Polar bears probably aren’t big fans of gas power in the UK.
The UK will significantly weaken its efforts to tackle climate change if the EU continues on its current trajectory for tackling emissions - according to the government's gas strategy.
The plan, to be adopted in the 2014 review of the carbon budgets, would allow 37GW of new gas power by 2030, around 35-40 new plants.
The proposals claim the reduction would be consistent with an 'emissions intensity' target of 200g/kwh for the UK power sector.
That target would be four times higher than that recommended by the government's climate advisors, the Committee on Climate Change (CCC).
Even if the EU improves its trajectory the plan proposes a central scenario which would involve building 26GW of new plants in a scenario the government suggests is compatible with an intensity of 100g/kwh, double the recommended level.
The document says that if the government were to stick to the 50g/kwh limit the CCC says is necessary to meet our climate targets it would be able to build 19GW of new plants, still a significant amount.
But the claim is based on an assumption that the new plants would run just 15% of the time (see table 2B, page 22) and appears to assume the closure and re-building of 2/3 of our current gas capacity
The scenario appears to be based on DECC’s energy and emissions projections which outline changes to capacity, and a DECC analysis provided to Energydesk of how much plants could run at different capacity levels.
Yet in the same projections only last year DECC claimed the UK only needed 7.5GW of new gas by 2030, with 2/3 of the current fleet remaining open.
That scenario appears to back by Poyry and others which provided significantly lower estimates of new gas build.
Change in stance?
The gas strategy document claims that the government is 'reiterating' its approach that "decarbonisation trajectories will continue to stay in step with other EU countries throughout the 2020s."
It lays out three different options including one which reaches an emissions intensity of 200g/kwh by 2030.
This option is "based on a trajectory to around 200g CO2/kWh in 2030, which is taken as a proxy for a scenario in which the 4th Carbon Budget is revised upwards following the 2014 review in line with a continuation of the EU ETS’s current trajectory.
It goes on to say "The Government will review progress towards the EU emissions goal in early 2014. If at that point our domestic commitments place us on a different emissions trajectory than the EU ETS trajectory agreed by the EU, we will, as appropriate and consistent with the legal requirements of the Climate Change Act, revise up our budget to align it with the actual EU trajectory."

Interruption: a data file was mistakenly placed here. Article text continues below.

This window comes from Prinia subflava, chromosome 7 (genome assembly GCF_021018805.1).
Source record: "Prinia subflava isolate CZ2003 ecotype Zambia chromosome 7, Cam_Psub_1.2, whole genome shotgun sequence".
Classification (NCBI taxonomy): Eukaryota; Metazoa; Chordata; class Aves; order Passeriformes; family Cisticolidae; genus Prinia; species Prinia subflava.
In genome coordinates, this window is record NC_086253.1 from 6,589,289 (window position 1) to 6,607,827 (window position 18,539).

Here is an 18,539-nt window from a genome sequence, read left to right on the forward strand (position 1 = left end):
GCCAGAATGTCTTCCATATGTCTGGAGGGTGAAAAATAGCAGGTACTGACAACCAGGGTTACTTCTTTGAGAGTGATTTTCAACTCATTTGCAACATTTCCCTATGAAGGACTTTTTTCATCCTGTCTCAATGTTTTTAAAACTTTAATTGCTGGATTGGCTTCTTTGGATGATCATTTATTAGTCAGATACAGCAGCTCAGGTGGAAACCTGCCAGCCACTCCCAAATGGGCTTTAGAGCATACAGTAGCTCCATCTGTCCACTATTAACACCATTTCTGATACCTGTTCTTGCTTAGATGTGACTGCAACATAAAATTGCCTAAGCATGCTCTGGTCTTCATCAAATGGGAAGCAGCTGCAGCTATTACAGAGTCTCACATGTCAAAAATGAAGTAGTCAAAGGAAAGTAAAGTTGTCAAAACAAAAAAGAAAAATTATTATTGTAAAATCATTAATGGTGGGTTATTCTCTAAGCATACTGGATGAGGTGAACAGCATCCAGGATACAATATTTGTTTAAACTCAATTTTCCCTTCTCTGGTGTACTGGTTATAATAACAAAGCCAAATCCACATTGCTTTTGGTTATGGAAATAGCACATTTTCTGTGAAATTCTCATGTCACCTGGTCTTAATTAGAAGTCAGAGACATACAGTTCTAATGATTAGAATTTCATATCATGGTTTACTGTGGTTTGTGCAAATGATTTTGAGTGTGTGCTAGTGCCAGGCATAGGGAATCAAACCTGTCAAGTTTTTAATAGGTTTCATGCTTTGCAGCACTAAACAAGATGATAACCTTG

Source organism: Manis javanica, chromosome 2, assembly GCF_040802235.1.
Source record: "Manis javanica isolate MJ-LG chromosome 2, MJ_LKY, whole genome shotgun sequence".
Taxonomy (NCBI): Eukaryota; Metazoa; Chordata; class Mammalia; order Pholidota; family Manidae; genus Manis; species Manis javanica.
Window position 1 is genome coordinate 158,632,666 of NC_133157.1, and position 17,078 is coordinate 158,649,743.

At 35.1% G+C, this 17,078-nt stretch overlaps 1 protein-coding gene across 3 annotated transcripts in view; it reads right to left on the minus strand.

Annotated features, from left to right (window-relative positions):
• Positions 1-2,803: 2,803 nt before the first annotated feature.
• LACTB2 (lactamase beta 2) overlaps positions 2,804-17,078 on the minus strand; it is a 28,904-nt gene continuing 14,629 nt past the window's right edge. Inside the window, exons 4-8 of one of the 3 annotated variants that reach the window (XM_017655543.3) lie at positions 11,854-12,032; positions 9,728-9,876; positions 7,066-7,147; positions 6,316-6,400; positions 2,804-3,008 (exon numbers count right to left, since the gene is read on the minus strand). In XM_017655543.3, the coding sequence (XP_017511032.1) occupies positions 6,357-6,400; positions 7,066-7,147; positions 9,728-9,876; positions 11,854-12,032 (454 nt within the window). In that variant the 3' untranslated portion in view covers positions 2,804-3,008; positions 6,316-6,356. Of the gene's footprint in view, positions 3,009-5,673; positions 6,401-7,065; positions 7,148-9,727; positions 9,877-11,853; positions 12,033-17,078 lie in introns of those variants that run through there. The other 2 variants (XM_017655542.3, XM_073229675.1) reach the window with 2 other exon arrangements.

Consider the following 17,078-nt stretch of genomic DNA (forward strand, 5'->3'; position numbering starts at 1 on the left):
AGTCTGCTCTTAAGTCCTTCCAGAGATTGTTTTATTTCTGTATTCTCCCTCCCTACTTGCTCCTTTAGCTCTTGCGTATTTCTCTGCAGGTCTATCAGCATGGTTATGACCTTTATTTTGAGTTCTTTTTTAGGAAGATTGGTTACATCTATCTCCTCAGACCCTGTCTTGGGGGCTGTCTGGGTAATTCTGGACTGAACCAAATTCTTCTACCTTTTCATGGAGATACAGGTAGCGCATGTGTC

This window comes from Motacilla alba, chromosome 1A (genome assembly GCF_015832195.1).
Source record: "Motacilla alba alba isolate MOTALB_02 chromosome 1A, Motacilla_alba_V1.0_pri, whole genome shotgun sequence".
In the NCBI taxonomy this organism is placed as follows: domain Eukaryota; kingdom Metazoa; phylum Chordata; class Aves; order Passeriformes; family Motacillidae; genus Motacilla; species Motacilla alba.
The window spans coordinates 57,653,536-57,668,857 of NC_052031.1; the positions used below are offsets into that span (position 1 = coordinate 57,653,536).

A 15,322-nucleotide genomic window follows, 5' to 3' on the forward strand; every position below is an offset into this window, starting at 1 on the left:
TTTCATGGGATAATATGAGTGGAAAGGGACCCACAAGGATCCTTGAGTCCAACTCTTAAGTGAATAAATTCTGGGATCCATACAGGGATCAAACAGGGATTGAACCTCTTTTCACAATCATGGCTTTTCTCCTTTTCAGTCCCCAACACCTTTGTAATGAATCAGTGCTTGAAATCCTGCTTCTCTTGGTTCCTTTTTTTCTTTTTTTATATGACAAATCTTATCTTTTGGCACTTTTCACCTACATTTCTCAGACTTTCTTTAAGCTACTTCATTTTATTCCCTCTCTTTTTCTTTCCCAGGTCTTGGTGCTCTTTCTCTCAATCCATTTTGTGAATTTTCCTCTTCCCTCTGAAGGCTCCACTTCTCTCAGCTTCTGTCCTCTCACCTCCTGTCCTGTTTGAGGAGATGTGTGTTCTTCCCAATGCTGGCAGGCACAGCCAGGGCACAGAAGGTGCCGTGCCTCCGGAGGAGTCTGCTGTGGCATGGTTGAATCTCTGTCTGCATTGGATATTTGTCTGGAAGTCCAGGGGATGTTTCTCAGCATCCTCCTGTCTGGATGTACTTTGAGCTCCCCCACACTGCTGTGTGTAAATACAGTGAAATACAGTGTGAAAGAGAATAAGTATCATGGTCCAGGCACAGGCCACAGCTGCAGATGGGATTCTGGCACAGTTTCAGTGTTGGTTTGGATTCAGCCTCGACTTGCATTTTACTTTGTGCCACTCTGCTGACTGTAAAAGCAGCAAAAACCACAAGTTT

The section suggests that decarbonisation efforts in the 2020's will be significantly downgraded if the EU fails to increase its own level of ambition.
Analysts agree that some new gas capacity is needed especially to replace coal, which is more polluting than gas and much of which is due to be retired by 2015.
This may take the form of un-abated gas, or combined heat and power which has a lower emissions intensity.
Independent experts, including the National Grid, have suggested the UK may need 3-4 new plants by 2020 to maintain system security. But beyond 2020 the government's original analysis would suggest very little extra capacity was needed.
This reflects an analysis by Poyry in 2011 for the Committee on Climate Change which found that in a high renewables scenario just 2.1GW of new gas capacity was needed - beyond what was already under construction.
That analysis depends on significant use of interconnectors and demand management – which the government is consulting on as part of the energy bill.
Poyry’s analysis is similar to the projections in the National Grid's 'accelerated growth' scenario.
Other, higher carbon, scenarios produced by the Grid envisage more gas build, but only those that assume policy failure on clean energy expect more than 15GW of new capacity.
Instead DECCs new analysis appears to depend on a decision to curtail the life of the UK's gas plants far more abruptly.
This would mean new plants being built in order to be run just 15% of the time and will lay ministers open to accusations of creating a 'carbon lock-in'.
It could be particularly controversial as the new plants will be constructed with the support of a tax payer subsidy in the form of capacity payments.
The entire debate, however, may be academic if the government chooses a scenario based on ignoring its current climate ambition entirely.
Jim Pickard has updated his FT blog on this subject with some response from DECC. Apparently their 2011 numbers were not 'robust', hence the move from 7.5GW of new build to 26GW.
That is some margin of error, it also doesn't really explain why DECC suddenly finds they need so much more gas than some other experts believe.